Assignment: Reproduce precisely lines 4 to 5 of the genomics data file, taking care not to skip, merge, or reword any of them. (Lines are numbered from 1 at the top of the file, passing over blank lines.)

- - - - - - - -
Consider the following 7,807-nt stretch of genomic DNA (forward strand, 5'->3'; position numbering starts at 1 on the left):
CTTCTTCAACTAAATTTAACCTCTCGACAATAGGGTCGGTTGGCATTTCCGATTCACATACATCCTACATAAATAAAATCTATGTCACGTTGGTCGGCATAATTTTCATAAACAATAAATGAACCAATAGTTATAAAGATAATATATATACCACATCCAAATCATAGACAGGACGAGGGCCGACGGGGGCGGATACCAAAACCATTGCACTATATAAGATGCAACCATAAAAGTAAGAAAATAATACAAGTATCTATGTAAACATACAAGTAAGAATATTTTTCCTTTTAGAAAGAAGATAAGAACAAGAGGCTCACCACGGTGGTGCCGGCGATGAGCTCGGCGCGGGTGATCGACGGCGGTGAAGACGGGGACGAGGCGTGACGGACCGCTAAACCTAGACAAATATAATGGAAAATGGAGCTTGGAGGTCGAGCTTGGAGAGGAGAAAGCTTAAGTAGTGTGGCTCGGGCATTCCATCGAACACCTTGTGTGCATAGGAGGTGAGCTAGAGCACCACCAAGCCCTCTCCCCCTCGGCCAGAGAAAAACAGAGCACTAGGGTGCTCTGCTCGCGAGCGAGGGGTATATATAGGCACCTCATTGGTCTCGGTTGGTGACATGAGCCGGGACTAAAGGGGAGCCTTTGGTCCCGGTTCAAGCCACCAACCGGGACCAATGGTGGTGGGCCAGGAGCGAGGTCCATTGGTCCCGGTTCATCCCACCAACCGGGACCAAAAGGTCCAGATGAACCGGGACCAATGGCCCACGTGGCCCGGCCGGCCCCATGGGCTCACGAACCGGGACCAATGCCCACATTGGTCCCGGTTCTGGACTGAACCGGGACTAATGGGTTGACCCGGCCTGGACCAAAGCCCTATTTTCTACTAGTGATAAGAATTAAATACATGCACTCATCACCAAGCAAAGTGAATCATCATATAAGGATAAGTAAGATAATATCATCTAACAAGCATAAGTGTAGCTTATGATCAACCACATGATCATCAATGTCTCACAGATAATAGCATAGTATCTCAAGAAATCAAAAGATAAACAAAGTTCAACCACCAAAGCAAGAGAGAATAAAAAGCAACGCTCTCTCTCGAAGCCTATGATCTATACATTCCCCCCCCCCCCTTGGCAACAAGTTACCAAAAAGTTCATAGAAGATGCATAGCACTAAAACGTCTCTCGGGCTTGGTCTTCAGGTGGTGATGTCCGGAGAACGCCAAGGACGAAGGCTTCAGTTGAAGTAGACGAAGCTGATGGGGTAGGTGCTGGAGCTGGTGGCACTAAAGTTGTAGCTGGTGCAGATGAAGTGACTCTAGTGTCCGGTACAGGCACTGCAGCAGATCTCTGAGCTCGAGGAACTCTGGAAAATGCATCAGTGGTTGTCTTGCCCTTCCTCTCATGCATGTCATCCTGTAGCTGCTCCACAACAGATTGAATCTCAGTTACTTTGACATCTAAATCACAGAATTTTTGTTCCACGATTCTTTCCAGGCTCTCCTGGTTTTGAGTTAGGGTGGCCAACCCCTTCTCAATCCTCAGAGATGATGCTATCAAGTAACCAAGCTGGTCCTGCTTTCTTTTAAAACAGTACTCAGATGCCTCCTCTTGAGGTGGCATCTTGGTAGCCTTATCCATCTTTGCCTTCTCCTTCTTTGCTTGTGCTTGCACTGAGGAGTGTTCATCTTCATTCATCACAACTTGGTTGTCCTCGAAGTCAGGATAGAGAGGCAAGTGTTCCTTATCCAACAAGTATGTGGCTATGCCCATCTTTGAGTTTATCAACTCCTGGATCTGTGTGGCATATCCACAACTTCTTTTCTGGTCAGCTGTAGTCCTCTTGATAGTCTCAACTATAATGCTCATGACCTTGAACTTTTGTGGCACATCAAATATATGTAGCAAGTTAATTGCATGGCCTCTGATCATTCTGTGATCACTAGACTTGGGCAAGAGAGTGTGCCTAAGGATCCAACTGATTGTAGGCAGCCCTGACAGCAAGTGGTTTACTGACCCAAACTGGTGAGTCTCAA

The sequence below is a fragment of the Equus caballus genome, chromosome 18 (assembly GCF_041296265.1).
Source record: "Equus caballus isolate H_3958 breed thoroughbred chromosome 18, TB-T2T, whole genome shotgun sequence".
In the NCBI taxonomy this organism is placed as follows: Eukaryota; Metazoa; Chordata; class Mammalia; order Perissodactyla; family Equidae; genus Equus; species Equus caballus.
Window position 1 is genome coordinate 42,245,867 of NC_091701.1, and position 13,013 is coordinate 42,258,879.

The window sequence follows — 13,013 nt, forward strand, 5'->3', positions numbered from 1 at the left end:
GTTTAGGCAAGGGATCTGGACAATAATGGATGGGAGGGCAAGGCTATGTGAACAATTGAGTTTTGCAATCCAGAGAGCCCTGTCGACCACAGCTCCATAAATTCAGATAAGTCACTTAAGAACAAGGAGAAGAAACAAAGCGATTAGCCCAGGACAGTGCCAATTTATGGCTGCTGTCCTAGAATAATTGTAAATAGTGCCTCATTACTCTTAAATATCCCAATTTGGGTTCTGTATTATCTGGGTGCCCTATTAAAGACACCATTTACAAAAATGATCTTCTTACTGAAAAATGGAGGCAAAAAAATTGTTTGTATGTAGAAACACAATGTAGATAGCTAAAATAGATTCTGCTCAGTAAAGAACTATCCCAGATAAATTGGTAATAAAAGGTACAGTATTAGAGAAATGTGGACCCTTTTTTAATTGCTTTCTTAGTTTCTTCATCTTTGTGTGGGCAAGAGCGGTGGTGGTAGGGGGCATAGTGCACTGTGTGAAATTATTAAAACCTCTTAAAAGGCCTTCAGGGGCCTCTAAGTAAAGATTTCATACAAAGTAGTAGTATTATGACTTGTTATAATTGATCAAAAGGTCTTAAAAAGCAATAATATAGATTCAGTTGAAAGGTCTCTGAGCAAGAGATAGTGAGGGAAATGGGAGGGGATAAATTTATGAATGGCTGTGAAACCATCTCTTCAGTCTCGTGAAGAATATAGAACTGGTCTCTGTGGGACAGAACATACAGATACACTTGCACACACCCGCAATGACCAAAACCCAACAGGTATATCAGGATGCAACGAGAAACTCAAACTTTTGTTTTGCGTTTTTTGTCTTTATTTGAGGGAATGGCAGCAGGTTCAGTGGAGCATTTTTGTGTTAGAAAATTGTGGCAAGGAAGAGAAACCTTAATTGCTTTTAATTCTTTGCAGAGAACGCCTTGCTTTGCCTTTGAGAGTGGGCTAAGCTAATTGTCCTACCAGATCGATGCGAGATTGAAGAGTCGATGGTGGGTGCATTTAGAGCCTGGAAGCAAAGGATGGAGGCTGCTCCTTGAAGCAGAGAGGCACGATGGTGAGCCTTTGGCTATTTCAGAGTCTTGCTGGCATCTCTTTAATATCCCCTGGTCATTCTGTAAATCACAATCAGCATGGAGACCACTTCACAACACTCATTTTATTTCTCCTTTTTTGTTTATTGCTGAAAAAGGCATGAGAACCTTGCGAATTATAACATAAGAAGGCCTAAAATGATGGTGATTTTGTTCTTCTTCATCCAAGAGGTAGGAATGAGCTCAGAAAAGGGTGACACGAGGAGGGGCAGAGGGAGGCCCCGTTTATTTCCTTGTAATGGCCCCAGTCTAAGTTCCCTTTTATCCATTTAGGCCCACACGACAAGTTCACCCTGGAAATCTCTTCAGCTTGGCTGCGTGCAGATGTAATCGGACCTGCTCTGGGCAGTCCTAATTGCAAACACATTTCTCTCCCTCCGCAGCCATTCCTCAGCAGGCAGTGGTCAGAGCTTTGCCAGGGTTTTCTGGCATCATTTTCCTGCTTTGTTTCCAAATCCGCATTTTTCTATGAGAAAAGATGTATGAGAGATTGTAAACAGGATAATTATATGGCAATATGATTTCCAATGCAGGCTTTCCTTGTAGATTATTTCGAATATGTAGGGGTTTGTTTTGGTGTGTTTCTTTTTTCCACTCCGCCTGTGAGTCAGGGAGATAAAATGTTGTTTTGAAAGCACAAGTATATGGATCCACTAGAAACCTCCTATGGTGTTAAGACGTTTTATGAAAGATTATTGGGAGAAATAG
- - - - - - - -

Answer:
Source record: "Equus caballus isolate H_3958 breed thoroughbred chromosome 18, TB-T2T, whole genome shotgun sequence".
In the NCBI taxonomy this organism is placed as follows: Eukaryota; Metazoa; Chordata; class Mammalia; order Perissodactyla; family Equidae; genus Equus; species Equus caballus.